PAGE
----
------ Eunice and "Doc" Beaver
Eunice Beaver says she never expected
to “make it this far,’ but family members and friends of the 100-year-old
Arbors at Marietta resident surely are glad she did. They will
celebrate the Washington County
native’s century of life, which she will mark Friday, with a party In the
Arbors’ s e c o n d -floor or dining room Beaver after lunch Saturday.
•“l’ve had a pretty good life,”
Be a said. “I never thought I’d make this far, but I worked h2rd all my life.
And I think that’s what it takes.” :She was born July 10, 1892, to William and Sarah Pritchard,
who had seven daughters and an equal nüinber of sons.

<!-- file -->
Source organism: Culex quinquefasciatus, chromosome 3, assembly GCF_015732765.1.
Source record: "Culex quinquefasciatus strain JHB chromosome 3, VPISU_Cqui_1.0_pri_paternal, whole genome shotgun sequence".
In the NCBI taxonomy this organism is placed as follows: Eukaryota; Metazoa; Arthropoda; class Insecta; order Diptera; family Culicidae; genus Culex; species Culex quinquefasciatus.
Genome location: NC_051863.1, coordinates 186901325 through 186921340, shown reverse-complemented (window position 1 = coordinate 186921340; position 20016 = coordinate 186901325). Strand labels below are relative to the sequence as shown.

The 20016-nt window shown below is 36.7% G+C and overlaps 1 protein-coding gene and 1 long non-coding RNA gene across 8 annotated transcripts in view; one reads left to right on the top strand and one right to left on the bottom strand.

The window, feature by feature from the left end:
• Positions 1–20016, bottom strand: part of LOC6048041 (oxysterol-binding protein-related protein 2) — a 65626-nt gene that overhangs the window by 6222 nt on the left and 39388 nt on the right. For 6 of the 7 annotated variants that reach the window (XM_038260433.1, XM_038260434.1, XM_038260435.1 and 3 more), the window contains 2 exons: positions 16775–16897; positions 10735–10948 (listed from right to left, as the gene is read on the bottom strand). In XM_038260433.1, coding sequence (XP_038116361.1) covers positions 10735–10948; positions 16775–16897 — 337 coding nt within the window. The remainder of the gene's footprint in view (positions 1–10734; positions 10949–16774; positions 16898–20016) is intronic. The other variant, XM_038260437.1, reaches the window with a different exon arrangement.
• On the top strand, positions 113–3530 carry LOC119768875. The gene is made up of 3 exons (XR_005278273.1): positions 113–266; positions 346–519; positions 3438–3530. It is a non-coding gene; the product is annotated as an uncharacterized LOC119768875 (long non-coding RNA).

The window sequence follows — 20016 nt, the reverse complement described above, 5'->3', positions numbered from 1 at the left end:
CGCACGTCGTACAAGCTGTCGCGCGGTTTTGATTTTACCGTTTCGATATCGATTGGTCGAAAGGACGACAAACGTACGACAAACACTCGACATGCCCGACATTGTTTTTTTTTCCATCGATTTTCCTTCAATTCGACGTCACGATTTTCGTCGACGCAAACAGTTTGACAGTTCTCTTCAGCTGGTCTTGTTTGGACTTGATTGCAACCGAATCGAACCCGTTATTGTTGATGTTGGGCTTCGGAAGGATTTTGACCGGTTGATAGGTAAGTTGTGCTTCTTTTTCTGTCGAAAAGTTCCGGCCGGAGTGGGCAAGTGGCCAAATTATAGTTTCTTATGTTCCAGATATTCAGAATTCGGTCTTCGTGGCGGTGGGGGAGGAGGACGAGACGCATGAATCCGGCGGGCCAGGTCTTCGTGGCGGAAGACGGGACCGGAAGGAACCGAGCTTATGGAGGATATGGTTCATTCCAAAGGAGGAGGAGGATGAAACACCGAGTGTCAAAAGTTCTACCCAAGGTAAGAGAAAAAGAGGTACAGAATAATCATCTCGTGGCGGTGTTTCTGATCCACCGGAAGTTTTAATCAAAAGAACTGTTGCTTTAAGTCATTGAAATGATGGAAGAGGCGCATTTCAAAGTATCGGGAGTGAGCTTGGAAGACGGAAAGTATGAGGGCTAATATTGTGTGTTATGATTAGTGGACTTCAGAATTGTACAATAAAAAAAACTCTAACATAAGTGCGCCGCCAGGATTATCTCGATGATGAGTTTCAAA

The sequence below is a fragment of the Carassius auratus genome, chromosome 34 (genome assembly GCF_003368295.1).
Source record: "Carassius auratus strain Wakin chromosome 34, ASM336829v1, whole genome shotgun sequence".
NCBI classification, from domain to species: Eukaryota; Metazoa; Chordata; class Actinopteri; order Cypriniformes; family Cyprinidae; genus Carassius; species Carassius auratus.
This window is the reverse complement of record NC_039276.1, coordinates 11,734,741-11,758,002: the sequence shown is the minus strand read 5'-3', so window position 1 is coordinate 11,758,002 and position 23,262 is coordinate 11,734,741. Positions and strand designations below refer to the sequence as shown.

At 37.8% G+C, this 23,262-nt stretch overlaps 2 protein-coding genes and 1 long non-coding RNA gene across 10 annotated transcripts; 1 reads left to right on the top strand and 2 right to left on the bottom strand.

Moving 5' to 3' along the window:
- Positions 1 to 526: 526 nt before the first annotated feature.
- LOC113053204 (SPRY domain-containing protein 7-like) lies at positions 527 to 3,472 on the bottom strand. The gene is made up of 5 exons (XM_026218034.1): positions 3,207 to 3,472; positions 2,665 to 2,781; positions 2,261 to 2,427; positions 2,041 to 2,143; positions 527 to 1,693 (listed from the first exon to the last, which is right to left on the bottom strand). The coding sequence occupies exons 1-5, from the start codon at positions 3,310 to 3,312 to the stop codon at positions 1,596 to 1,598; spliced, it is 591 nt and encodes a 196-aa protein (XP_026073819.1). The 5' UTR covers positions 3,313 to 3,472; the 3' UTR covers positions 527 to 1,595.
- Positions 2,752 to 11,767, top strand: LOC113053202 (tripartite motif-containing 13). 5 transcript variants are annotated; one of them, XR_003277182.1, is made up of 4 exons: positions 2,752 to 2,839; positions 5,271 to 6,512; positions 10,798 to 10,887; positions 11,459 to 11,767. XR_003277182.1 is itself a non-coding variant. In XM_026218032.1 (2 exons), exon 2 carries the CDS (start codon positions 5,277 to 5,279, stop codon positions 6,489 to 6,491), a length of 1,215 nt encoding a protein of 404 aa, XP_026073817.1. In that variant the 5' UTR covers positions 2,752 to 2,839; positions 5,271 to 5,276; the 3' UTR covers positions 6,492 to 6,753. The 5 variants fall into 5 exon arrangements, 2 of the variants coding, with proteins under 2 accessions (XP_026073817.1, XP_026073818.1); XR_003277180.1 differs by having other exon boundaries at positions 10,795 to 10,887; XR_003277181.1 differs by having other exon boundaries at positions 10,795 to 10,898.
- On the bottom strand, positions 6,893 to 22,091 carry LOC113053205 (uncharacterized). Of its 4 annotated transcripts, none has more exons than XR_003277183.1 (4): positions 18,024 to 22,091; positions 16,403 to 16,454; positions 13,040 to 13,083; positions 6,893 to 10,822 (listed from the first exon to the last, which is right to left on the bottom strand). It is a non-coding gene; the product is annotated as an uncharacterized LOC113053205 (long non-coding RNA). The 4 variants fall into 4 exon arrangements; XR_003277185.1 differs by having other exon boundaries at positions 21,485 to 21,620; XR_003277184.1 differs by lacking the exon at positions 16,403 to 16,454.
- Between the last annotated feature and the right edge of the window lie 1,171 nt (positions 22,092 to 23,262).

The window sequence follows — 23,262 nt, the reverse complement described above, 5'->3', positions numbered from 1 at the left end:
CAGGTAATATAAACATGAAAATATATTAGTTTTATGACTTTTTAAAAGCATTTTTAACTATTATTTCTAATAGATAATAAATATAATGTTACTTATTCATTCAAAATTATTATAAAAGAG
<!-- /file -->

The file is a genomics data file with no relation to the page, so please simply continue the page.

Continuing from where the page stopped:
Her husband, Raymond Beaver,
whom she married July 17,
1915, died in 1954. Together they had five children, Mildred,
Margaret, Raymond and Dean, and Vernon, who is deceased.
The Beavers farmed, and most of
her time was devoted to that and such tasks and hobbles as canning, sewing,
crocheting, quilting and r
She moved to the Arbors March
13, 1990, and some of her favorite activities today bring back fond n of her
days on the farm. She particularly enjoys visits from Humane Society pets. She
also en joys visits from teen volunteers and the short stories they read her
She normally prefers independent
activities in her room, Including watching TV, because poor hearing and vision
make It difficult for her to enjoy group programs. That also might be
attributed to the close relationship she has with her roommate, Grace
A member of Christ United Methodist
Church, she is pleased to have lived so many years Independently.
“I’ve only been here about two
years now, and I’m proud of it,” she said. “Up until then, I had been living
alone, taking care of myself.”